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Applications open for 3rd Tobacco Harm Reduction Scholarship Programme

The KAC Global Tobacco Harm Reduction (THR) Scholarship Programme 2020 is now open for applications. Proposals to build capacity within the field are encouraged from anyone, anywhere, working in, or hoping to enter THR. Relevant disciplines include public health, research, medicine, science, consumer involvement, journalism, communications and film-making. Scholars participate in a bespoke programme, receive expert mentoring and up to $10,000 to complete their project. The initiative is funded by a grant from the Foundation for a Smoke-Free World; the programme is independently designed and run by KAC. Applications should be received by 14 January 2020.
For more information, visit https://scholarships.kachange.eu/

Regulate instead of ban, say vape groups

Two advocacy groups have rejected a proposed blanket ban on electronic cigarettes (e-cigarettes) and vaping, saying regulations and enforcement should be the appropriate response to lingering health concerns. “We note that the NGOs are concerned with the use of vape among those below 18 years old and the recent cases in the US where the products have been abused through drug use. “This is exactly why regulations have to be introduced to ensure there are controls to prevent children from having access to the products and that the products are regulated with standards […]

28 September, 2019.
sg.news.yahoo.com


Snus Can Save People From Cigarettes. Just Ask Sweden.

Tuesday was an important day for public health in the U.S. For the first time ever, the Food and Drug Administration ruled that a company will be allowed to advertise its tobacco products as less harmful than cigarettes. As momentous as this decision is — and it is momentous — the public health community was not exactly cheering the news. In fact, it was downright grumpy about the whole thing.

24 October, 2019

bloomberg.com


Global Tobacco Harm Reduction Scholarships 

Are you interested in tobacco harm reduction and you want to develop your interest and yourself? Global Tobacco Harm Reduction scholarships are now open! Click on this link to apply; https://scholarships.kachange.eu/

09 October, 2019.
https://scholarships.kachange.eu/


CDC Finally Admits that Black Market THC Vape Carts are a Major Culprit in Respiratory Disease Outbreak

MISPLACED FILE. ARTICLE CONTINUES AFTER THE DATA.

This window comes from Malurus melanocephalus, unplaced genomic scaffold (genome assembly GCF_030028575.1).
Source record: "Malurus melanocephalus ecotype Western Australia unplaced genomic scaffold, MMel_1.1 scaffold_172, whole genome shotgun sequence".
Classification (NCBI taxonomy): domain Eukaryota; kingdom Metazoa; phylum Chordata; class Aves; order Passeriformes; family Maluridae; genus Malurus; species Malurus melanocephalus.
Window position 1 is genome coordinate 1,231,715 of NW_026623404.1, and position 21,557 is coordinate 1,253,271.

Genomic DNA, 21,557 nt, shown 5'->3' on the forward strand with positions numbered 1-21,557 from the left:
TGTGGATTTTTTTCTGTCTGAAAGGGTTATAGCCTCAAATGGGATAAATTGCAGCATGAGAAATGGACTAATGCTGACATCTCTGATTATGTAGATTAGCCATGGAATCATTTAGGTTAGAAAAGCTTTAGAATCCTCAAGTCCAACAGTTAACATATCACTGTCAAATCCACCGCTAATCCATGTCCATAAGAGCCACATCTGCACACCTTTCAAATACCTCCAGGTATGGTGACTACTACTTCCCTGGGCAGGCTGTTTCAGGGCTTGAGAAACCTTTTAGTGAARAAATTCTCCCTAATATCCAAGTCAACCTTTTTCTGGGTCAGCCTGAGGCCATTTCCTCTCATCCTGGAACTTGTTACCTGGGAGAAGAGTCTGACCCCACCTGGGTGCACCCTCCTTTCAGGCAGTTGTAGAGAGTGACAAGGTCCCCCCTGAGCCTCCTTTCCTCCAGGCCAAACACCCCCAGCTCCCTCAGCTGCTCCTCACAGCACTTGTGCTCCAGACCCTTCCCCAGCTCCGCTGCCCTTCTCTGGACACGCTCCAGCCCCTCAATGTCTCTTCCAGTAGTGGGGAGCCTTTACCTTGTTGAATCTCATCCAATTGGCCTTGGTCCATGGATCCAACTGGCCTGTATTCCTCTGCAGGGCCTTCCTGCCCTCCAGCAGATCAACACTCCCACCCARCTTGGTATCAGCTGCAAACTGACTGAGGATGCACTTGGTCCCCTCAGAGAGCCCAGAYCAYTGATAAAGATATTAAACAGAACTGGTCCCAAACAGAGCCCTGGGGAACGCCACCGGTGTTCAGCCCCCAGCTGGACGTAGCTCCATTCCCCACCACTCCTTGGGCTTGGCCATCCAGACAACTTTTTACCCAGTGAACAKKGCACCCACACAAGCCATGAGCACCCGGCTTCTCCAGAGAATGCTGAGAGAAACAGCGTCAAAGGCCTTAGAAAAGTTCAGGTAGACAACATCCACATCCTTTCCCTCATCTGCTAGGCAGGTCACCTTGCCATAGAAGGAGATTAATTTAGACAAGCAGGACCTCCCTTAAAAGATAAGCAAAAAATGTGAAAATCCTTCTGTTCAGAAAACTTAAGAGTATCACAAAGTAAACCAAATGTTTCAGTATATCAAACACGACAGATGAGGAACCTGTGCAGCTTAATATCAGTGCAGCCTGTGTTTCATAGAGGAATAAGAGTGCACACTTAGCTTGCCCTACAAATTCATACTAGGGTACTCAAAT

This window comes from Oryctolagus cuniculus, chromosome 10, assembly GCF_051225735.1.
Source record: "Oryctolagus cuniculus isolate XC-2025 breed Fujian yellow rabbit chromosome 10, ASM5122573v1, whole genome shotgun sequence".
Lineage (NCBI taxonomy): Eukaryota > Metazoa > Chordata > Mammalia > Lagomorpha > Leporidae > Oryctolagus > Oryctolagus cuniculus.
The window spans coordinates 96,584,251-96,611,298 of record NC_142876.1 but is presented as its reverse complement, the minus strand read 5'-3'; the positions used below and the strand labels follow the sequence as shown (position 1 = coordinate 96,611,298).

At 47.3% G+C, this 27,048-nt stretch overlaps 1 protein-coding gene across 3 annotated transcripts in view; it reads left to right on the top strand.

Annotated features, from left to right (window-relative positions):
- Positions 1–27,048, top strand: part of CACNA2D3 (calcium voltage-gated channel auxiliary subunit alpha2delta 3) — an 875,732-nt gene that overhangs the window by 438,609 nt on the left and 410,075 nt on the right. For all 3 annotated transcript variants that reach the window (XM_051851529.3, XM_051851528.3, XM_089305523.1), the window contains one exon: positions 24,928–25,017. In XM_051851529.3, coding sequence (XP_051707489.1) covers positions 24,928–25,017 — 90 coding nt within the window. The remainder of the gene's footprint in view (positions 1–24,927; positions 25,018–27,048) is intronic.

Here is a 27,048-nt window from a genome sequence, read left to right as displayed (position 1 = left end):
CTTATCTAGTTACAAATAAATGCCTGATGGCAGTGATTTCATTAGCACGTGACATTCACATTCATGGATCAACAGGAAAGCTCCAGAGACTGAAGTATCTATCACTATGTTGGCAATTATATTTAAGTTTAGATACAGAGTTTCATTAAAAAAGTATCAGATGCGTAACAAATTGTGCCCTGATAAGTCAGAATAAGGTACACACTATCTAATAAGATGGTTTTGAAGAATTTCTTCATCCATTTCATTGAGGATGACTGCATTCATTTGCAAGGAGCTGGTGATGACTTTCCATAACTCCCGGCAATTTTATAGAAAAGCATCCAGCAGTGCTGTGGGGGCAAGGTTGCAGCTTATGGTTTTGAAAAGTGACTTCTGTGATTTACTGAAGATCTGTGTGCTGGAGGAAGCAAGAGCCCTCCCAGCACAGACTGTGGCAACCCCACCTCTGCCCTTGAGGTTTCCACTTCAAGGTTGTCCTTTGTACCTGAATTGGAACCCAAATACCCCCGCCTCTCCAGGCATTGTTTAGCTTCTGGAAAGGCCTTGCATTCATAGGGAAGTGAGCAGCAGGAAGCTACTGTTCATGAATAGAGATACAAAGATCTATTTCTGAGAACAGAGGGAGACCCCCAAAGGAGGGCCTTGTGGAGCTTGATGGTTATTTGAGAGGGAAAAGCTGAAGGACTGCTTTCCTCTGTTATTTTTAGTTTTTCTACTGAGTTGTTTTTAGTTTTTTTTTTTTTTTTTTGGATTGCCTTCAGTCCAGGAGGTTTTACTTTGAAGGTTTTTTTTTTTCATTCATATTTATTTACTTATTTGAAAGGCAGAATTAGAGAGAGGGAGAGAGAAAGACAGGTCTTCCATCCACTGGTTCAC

The CDC has finally admitted that black market THC vape carts are a major culprit in the respiratory disease outbreak that has affected 805 people and resulted in 13 deaths. Instead of continuing to emphasize that “no single product” is linked to all the cases, the CDC clearly stated yesterday that “THC is the most prominent link across patients” and the agency changed its warning to specifically mention THC: “While this investigation is ongoing, CDC recommends that persons consider refraining from using e-cigarette, or vaping, products, particularly those containing THC.” Click to read more…
 

Vaping criticism will only protect cigarette trade, leading NZ academic says

A New Zealand academic has challenged the World Health Organisation’s criticism that e-cigarettes are just as harmful as smoking, arguing that the approach will only protect the cigarette trade and do more harm than good. The WHO recently warned that e-cigarettes are harmful to people’s health as they contain addictive liquids with toxic substances. The organisation also says the devices are opening the door to addiction for youth, blaming the aggressive push for vaping products from big tobacco over the past few years.

2 September, 2019
tvnz.co.nz


Patient’s death could be first in US linked to vaping, officials say

US health officials are reporting what could be the country’s first death linked to vaping. The officials said on Friday that an adult patient in Illinois, who contracted a serious lung disease after vaping, had died and that they considered it the first death in the US linked to e-cigarettes. The Illinois Department of Public Health (IDPH) received the report of the death on Thursday, the chief medical officer, Dr Jennifer Layden, said.

26 August, 2019
theguardian.com